On failure

I experience so many failures in a day. And it begins as early as not getting up when the alarm clock rings. Failure. Leaving late for work. Failure. Losing my temper at slow drivers on the get-on ramp to the highway. Failure. On and on throughout the day till my head hits the pillow at night. Failure. Failure. Failure.

But you know what? I’m tired of feeling like I’m failing, of being mad at myself and disappointed that I’m failing and falling short all that time. Because you know what, I’m not. I’m not failing, I’m alive and I’m living. And sometimes my desires to be perfect (or even just seem perfect) get in the way, measuring myself up against an imaginary standard for just about everything — but who cares? WHO ACTUALLY CARES?

When I’m an old lady — hell even now — I will not and do not look back at my past self and think, “I should’ve really been much harder on myself.” It’s actually the opposite. I’m sad when I remember how mean I was to myself, picking on every little thing that fell short — and in turn critical of people around me who weren’t living up to my imaginary standards. What misspent time!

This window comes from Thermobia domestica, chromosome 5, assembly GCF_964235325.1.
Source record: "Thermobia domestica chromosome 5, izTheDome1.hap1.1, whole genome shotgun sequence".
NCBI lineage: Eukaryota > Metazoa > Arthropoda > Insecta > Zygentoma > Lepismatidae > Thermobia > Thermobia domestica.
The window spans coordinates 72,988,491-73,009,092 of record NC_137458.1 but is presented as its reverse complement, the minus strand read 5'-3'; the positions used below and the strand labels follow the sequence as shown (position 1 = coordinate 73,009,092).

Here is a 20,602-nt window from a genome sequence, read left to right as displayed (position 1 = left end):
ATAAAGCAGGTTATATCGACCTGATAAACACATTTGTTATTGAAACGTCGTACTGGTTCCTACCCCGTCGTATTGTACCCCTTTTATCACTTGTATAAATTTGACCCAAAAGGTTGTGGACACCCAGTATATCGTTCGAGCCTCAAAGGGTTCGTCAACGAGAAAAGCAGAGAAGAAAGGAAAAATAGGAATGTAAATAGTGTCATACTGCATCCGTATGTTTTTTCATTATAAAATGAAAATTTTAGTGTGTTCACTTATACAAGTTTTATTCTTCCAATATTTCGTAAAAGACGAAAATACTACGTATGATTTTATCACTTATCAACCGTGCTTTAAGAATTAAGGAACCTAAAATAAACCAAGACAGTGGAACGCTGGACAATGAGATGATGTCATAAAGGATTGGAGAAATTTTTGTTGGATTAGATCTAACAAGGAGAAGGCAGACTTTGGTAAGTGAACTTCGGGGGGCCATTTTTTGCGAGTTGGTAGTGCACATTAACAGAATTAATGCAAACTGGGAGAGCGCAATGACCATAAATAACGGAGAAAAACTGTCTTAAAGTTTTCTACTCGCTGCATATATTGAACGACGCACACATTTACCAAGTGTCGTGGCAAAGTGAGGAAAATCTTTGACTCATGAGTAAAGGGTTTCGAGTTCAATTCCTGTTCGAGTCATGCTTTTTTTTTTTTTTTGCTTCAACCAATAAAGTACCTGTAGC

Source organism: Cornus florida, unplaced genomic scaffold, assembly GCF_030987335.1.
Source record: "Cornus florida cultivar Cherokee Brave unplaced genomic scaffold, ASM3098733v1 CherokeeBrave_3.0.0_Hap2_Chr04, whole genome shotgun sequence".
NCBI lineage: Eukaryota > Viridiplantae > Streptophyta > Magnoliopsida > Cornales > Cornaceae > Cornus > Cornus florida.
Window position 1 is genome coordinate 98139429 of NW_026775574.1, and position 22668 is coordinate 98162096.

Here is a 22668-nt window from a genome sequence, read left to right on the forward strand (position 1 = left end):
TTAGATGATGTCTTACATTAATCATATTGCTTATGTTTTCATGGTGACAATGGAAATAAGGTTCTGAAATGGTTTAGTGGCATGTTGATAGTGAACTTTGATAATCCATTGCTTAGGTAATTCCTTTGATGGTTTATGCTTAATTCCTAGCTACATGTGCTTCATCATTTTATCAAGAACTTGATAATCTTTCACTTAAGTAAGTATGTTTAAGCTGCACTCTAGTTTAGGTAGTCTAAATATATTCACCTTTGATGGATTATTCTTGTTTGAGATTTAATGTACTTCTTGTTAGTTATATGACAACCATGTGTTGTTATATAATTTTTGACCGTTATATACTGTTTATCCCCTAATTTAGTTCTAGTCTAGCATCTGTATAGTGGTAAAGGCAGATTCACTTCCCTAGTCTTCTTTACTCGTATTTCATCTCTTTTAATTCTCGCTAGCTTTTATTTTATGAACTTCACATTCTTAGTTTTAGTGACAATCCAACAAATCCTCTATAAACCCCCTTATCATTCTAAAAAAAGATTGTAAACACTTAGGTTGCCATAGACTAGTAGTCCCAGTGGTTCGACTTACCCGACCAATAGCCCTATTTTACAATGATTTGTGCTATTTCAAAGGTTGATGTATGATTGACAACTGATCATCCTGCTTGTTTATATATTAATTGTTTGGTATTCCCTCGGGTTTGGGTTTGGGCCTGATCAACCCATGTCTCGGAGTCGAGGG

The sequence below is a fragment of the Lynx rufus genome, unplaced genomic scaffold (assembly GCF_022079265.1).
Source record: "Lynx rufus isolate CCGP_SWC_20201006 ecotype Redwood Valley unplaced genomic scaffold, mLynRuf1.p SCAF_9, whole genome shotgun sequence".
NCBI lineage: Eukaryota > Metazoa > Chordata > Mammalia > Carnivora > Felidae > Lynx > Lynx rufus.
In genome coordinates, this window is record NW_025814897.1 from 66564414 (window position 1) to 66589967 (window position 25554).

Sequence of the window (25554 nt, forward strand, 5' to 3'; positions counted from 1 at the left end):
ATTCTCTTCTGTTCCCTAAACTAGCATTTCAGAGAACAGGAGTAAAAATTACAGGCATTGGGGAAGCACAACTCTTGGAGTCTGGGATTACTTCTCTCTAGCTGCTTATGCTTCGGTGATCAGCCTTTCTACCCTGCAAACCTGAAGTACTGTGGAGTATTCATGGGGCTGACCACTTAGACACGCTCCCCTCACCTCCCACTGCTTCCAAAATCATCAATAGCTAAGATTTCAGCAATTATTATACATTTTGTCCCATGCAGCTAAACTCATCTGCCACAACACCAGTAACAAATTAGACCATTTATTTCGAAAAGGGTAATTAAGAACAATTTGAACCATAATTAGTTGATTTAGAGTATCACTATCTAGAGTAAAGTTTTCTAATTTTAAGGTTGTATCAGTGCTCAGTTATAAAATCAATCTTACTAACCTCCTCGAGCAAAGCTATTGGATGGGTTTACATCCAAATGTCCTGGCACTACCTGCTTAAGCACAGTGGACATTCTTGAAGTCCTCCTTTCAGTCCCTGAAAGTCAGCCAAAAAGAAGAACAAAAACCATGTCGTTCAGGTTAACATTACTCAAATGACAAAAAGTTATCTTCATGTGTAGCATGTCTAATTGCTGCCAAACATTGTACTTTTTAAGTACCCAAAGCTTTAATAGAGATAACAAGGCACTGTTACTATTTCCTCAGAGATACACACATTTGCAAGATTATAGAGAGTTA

Because really, what was I so concerned about, so disappointed in? Do I even remember those work tasks I didn’t do perfectly, whether my apartment was clean or dirty, or how many months of the year I was the “wrong weight?”

What I do remember is the times I uplifted someone or hurt them, times I really came through for someone in need, the missed opportunities to be a better friend or better family member — and most importantly — the beautiful feelings of freedom and happiness that have come through things like travel and one-on-one time with people I care about.

So, yes. If I’m going to continue living I’m going to continue failing — probably at some of everything until I breathe my last breath. But I’m trying to remember that it’s not the falling short that I deserves the attention — it’s the living and doing and being that does.

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